What is self-sabotage as nurse practitioners?
Self-sabotage as nurse practitioners includes the negative thoughts and behaviors that destroy our progress towards living our best lives. Self-sabotage can be intentional or unintentional. It is related to inner feelings of “not being good enough, never living up to our perfectionist standards, or feelings of imposter syndrome.”
Self-sabotage as nurse practitioners can cause us to destroy our previous and future successes. Nurse practitioners miss out on a lot of opportunities and possibilities when we give into our negative feelings. This article discusses a couple ways we may self-sabotage as nurse practitioners without realizing it!
Two occasions we self-sabotage as nurse practitioners.
When times get hard.
Nurse practitioners tend to self-sabotage our success when things get hard. It is human nature to avoid pain. It is our “flight or fight” response. No one likes to go through hard times. Therefore, when we start to feel a little discomfort, we self-sabotage.
For example, how many of us nurse practitioners implemented a new habit change to improve our charting? Maybe we made a goal of charting right after the patient encounter to help save time and STOP charting at home. Nurse practitioners know it is tough to implement this habit.
Making this habit change as a nurse practitioner worked well for about a week, until one day things got hard. Maybe you had a patient that needed more time and attention. Maybe your electronic health record (EHR) crashed and you had to do paper charting. Maybe you were up all night with a sick kid and low on mental/physical energy.
When things got tough, we gave up on our new habit change. We slid back into our old habits and created self-sabotage as nurse practitioners.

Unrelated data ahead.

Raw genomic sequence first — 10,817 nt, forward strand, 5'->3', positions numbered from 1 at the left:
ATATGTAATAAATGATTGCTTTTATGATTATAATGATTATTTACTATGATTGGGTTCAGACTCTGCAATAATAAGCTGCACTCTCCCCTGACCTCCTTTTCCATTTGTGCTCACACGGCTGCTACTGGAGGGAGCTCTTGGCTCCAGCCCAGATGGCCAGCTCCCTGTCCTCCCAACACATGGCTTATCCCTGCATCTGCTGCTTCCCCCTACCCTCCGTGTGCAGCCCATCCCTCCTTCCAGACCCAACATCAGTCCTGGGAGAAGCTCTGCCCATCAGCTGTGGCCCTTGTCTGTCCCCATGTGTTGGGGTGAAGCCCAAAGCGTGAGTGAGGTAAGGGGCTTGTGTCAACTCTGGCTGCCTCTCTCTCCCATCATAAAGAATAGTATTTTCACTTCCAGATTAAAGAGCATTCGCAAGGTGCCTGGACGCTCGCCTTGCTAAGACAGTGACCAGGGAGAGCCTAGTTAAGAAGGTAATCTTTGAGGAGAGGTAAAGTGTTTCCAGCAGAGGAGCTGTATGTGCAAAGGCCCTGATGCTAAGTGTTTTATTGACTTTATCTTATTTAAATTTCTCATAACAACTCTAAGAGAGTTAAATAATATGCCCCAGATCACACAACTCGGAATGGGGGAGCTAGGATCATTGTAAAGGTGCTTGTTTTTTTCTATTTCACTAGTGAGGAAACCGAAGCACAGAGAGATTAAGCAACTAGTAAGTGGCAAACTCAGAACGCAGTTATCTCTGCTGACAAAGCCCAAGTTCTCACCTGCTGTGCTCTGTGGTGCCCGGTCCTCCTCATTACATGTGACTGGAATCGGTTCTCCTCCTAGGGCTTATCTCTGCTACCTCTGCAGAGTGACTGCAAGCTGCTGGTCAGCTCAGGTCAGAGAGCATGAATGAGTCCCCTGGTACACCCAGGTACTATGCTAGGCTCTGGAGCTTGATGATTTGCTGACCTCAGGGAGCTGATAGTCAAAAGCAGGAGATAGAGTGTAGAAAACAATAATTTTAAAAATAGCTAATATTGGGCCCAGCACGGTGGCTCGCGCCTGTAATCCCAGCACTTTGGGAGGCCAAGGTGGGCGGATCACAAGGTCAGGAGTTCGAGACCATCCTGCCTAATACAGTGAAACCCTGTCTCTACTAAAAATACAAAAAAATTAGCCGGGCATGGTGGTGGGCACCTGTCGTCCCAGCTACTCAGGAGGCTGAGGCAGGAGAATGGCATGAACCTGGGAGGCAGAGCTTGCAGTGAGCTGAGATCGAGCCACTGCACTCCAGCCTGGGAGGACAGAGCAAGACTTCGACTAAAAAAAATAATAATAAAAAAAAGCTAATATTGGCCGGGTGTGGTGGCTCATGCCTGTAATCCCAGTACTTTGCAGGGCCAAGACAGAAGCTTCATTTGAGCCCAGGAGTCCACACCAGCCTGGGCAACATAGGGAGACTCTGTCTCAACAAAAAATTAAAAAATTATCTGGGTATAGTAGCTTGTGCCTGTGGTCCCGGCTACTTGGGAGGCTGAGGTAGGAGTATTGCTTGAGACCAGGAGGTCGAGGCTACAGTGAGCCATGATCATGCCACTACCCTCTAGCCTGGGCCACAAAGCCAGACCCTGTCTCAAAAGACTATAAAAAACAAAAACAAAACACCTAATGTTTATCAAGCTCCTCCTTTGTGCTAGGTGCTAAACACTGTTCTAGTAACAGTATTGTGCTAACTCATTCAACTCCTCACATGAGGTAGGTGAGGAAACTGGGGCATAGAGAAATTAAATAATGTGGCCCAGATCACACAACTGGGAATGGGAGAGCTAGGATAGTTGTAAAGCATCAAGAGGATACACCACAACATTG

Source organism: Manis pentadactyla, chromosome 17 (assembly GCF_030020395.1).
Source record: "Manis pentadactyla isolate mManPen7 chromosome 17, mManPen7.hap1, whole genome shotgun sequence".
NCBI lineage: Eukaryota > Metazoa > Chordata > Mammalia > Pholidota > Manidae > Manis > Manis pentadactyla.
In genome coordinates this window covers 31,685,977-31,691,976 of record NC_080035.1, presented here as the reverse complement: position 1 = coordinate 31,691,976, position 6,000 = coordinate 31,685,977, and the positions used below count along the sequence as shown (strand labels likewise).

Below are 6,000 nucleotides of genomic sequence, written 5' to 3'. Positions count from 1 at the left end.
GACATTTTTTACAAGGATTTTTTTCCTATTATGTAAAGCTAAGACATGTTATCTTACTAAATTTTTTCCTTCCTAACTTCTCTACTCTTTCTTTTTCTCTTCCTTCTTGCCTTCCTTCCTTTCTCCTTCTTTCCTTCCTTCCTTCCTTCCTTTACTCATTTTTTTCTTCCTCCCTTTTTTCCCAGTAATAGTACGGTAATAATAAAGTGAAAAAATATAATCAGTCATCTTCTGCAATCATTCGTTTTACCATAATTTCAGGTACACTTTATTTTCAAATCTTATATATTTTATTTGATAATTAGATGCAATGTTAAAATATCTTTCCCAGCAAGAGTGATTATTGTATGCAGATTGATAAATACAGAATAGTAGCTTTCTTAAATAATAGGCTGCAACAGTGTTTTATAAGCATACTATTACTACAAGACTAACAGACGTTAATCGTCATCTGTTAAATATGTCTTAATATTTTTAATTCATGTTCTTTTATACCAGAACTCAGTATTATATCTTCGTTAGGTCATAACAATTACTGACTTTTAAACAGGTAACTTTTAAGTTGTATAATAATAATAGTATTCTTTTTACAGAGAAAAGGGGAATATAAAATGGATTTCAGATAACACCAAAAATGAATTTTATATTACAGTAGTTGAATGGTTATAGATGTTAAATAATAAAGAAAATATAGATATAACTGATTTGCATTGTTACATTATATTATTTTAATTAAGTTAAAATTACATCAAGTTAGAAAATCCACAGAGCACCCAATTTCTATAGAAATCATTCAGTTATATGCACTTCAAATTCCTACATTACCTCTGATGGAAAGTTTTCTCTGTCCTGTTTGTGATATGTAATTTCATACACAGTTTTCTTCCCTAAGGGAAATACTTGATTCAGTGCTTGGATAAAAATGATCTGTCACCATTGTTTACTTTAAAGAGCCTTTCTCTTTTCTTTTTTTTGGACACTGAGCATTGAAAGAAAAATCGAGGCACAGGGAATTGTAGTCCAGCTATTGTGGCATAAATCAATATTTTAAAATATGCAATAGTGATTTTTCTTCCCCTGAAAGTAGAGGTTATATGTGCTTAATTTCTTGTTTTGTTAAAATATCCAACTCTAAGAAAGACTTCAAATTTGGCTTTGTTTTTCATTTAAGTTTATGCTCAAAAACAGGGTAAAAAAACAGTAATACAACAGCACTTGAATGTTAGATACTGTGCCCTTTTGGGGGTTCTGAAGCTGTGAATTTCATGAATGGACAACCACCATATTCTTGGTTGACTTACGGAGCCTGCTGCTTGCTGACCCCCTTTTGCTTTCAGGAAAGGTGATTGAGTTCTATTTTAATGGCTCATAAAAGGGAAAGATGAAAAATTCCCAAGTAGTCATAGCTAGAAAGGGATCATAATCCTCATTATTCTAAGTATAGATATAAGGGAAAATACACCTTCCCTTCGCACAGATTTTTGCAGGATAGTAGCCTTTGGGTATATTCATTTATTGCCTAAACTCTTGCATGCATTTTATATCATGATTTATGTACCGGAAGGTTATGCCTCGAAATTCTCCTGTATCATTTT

Afraid of our own accomplishments.
When we actually achieve a goal, our minds test us. We will think of all the negative comments and feelings of unworthiness. “It was just luck. It could have been better. Other people accomplish so much more.” We self-sabotage our success because we are afraid it wasn’t real.
For example, how many nurse practitioners have implemented healthy diet and exercise. You changed your habits and were adherent for several months. Maybe you lost 10 pounds and were feeling so good about yourself. You actually saw the achievements- losing 10 pounds and were feeling good!
But then, one day, something happens and you completely self-sabotage your healthy lifestyle. Maybe it was a trigger, a reminder from the past, a negative comment, something that made you scared because you had actually become successful. Subconsciously, you began to think negative thoughts and ultimately sabotaged your success. Instead of counting to eat a well balanced diet and exercise, you completely fall off the wagon and lose all your progress.
Self-sabotage as a nurse practitioner is inevitable.
It is our human nature to have these limiting beliefs meant to “protect us.” The good news is, we are in control of our thoughts and actions. By understanding your tendencies or triggers of self-sabotage, we can better avoid the negative behaviors associated with it. We can choose to change the thought process and avoid the fears of discomfort and fears of accomplishments.
Read this article for more information on 5 ways to avoid self-sabotage.
Comment below and let me know how you self-sabotage!
For time management and charting tips, check out The Nurse Practitioner Charting School– The one stop for all documentation resources created specifically for nurse practitioners. Learn more at www.npchartingschool.com
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